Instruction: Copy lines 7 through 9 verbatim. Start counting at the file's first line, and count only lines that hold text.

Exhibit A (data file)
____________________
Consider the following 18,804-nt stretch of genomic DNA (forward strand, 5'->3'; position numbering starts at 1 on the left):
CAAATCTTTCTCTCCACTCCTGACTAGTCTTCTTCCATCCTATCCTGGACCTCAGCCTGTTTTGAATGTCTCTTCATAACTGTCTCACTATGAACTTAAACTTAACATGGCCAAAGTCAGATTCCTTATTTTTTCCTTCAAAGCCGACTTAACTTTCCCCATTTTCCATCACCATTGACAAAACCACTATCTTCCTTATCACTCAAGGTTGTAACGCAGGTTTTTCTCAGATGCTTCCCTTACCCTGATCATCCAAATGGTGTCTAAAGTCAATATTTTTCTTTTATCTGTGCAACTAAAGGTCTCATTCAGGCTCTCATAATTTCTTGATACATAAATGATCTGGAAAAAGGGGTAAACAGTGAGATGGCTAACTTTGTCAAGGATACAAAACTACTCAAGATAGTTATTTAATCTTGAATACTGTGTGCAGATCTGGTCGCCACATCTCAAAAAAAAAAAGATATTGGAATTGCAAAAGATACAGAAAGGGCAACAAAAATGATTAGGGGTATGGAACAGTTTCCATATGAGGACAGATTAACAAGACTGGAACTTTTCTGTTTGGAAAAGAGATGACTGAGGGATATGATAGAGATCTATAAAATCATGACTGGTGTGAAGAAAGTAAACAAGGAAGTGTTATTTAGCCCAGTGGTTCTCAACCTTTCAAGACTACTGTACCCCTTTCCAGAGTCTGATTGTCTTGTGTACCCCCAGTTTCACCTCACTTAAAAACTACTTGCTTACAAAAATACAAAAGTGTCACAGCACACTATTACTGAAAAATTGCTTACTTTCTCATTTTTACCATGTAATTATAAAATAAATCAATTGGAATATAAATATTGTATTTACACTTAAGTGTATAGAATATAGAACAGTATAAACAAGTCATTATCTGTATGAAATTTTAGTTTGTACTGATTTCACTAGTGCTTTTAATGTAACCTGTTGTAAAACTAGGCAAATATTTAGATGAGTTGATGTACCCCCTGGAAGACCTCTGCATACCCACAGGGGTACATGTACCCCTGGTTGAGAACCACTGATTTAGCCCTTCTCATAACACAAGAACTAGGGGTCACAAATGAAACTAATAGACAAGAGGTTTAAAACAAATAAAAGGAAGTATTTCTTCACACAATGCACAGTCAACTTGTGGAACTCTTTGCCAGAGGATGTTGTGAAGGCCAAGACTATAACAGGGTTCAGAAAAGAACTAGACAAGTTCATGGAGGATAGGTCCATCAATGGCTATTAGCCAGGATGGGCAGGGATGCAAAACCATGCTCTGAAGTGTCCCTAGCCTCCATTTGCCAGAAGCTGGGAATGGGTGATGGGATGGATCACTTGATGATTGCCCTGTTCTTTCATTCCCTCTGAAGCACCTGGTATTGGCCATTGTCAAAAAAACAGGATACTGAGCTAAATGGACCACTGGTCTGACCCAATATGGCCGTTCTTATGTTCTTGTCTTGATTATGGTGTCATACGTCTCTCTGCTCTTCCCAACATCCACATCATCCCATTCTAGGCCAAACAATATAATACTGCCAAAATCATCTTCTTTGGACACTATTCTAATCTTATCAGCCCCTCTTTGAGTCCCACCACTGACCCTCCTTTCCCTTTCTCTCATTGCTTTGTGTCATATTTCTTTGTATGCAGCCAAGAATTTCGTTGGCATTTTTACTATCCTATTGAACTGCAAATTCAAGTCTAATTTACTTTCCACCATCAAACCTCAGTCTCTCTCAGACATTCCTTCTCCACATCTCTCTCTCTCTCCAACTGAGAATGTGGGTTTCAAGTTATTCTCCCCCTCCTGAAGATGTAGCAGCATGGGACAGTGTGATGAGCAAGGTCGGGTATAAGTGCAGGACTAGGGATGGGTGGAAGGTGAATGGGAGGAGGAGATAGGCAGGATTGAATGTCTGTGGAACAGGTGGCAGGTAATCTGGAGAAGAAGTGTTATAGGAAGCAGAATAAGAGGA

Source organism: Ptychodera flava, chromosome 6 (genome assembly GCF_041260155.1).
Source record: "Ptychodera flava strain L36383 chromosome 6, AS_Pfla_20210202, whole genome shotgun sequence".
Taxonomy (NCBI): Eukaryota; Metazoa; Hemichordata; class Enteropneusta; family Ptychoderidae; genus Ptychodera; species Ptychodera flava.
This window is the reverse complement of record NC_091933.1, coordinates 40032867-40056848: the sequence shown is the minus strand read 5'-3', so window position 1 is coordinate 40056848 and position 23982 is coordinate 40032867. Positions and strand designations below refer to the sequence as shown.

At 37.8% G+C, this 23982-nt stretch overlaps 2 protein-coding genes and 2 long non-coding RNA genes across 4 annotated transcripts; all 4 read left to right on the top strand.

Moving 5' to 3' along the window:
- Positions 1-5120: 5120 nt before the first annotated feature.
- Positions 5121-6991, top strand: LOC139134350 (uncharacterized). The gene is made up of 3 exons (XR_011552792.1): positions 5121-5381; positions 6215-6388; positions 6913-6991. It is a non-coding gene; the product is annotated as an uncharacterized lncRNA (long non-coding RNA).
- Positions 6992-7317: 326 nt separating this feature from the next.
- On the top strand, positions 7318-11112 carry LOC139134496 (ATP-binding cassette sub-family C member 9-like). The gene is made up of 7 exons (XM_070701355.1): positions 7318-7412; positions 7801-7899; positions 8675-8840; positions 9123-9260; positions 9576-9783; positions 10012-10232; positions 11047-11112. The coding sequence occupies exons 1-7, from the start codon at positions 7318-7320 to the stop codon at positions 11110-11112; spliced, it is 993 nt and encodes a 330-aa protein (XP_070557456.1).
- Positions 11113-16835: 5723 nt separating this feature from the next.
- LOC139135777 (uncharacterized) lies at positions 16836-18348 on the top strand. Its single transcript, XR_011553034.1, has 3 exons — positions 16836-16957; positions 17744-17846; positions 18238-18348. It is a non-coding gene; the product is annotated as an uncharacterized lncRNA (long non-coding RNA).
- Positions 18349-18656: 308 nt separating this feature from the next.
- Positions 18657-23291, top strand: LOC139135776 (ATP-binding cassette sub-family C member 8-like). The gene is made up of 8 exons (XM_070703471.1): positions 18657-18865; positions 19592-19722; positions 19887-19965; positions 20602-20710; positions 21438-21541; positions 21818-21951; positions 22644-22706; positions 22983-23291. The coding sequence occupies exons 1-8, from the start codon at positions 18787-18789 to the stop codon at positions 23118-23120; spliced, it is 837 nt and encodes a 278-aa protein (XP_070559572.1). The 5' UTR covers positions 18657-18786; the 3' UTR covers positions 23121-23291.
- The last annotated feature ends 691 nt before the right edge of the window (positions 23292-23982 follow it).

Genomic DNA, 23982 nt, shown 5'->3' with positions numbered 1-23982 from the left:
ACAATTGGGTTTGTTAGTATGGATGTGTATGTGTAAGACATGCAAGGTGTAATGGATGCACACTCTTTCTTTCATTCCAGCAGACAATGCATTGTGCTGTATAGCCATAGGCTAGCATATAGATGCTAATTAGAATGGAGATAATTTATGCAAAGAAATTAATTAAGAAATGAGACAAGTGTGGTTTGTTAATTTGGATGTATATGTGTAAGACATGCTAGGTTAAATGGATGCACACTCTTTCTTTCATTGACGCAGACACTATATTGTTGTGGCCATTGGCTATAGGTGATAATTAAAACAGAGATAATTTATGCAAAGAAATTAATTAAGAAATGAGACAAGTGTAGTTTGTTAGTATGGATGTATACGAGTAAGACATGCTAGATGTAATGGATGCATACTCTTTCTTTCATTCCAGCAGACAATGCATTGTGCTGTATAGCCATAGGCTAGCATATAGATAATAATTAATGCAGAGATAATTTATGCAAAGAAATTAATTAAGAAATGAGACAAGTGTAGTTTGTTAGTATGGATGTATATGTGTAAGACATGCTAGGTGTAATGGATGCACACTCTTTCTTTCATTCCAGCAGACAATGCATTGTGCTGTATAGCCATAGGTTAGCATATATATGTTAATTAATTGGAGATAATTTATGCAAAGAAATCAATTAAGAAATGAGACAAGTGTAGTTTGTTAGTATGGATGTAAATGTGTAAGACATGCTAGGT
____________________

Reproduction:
At 37.8% G+C, this 23982-nt stretch overlaps 2 protein-coding genes and 2 long non-coding RNA genes across 4 annotated transcripts; all 4 read left to right on the top strand.

Moving 5' to 3' along the window:
- Positions 1-5120: 5120 nt before the first annotated feature.